You’re reading Ry’s Objective-C Tutorial
Objective-C Data Types
Objective-C inherits all of the primitive types of C, and defines a few of its own, too. But, applications also require higher-level tools like strings, dictionaries, and dates. The Foundation Framework defines several classes that provide the standard, object-oriented data structures found in typical high-level programming languages.
The Primitives module introduces Objective-C’s native types, and the rest of the above modules cover the fundamental Foundation classes. Below, you’ll find general information about interacting with these classes.
There are two ways to instantiate objects in Objective-C. First, you have
init pattern introduced in the Classes module. For example, you can create a new
NSNumber object with the following:
But, most of the Foundation Framework classes also provide corresponding factory methods, like so:
This allocates a new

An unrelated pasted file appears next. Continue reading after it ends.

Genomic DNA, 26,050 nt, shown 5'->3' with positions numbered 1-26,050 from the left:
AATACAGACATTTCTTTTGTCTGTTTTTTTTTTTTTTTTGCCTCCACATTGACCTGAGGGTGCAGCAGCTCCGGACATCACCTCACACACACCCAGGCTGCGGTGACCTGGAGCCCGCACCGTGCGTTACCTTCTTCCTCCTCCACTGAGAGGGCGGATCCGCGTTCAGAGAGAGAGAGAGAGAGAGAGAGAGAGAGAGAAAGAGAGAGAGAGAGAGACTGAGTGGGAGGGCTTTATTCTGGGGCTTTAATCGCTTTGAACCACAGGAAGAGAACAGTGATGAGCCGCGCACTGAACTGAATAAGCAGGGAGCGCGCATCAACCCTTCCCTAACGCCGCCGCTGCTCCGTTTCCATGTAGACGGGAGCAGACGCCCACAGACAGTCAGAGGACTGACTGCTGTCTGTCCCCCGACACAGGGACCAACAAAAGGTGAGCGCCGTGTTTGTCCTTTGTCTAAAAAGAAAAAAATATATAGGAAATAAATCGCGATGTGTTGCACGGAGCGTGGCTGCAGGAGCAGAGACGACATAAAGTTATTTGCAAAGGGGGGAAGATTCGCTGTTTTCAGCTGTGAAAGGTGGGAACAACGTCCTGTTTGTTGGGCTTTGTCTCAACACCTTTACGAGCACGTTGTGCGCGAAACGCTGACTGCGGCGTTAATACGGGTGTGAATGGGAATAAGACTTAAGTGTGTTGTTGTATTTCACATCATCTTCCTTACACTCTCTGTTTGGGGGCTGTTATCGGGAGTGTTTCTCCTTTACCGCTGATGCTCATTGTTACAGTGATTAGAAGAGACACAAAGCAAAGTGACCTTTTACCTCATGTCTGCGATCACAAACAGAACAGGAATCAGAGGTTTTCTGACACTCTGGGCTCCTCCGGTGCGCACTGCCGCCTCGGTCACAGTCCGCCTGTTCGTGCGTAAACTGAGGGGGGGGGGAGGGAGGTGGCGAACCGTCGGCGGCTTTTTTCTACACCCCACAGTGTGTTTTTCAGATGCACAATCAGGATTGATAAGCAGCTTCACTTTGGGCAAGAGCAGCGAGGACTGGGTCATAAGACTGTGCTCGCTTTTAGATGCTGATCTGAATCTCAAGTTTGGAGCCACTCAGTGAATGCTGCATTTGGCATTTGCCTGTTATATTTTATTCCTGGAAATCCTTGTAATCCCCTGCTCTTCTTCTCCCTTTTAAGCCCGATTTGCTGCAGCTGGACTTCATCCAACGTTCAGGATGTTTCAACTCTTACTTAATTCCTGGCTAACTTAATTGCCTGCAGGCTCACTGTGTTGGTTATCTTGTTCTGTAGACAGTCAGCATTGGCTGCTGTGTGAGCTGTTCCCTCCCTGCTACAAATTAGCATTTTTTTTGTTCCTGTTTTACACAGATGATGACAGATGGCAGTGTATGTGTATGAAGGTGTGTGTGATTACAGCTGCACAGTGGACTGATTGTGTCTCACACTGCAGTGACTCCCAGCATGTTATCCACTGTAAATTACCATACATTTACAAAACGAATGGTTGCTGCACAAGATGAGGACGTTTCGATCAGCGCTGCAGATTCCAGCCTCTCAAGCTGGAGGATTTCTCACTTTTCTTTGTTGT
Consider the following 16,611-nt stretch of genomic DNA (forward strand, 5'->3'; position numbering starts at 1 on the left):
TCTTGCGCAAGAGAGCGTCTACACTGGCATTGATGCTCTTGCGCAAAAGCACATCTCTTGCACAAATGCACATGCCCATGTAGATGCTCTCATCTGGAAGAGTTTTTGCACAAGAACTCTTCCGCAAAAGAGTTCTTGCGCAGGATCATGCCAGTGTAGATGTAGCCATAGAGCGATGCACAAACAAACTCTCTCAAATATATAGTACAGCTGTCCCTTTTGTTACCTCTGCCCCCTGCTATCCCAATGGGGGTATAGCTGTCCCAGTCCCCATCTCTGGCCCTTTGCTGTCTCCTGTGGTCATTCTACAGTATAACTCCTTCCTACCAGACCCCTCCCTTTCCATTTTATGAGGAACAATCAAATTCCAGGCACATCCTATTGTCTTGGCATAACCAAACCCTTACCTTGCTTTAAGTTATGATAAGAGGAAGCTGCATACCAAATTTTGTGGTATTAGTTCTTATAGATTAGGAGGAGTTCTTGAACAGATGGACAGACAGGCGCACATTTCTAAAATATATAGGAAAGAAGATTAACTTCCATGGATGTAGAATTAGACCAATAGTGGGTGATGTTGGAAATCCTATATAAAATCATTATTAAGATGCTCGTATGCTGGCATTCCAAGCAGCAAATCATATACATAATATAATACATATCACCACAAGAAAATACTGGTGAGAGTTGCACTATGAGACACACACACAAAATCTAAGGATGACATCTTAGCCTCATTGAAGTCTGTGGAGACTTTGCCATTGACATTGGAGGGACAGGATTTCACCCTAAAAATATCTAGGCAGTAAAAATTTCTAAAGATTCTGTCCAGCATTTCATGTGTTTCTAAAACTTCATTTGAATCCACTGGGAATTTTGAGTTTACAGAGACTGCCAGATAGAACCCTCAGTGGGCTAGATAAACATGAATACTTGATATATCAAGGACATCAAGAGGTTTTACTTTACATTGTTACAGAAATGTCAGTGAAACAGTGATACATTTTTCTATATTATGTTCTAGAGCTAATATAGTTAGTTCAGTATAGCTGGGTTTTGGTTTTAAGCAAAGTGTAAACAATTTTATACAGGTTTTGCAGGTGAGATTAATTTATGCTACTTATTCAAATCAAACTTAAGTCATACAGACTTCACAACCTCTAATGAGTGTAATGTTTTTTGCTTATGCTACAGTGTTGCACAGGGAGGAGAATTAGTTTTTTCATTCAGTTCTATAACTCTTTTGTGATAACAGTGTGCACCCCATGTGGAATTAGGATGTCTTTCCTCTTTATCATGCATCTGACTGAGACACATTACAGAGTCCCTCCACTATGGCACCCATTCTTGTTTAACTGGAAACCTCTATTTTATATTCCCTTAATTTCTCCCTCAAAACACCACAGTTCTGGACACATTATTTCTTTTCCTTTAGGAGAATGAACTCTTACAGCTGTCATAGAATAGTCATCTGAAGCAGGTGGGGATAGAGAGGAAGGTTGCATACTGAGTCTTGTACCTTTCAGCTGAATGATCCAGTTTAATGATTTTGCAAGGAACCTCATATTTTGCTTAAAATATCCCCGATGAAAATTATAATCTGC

NSNumber object for you, autoreleases it, and
returns it. Before ARC, this was a
convenient way to create objects, but in modern programs, there is no practical
difference between these two instantiation patterns.
In addition, numbers, strings, arrays, and dictionaries can be created as
@"Bill"). You’ll see all three notations
throughout the Objective-C literature, as well as in this tutorial.
Comparing objects is one of the biggest pitfalls for Objective-C beginners. There are two distinct types of equality comparisons in Objective-C:
Pointer comparison uses the
==operator to see if two pointers refer to the same memory address (i.e., the same object). It’s not possible for different objects to compare equal with this kind of comparison.
Value comparison uses methods like
isEqualToNumber:to see if two objects represent the same value. It is possible for different objects to compare equal with this kind of comparison.
Generally, you’ll want to use the second option for more robust
comparisons. The relevant methods are introduced alongside each data type
NSNumber’s Comparing Numbers
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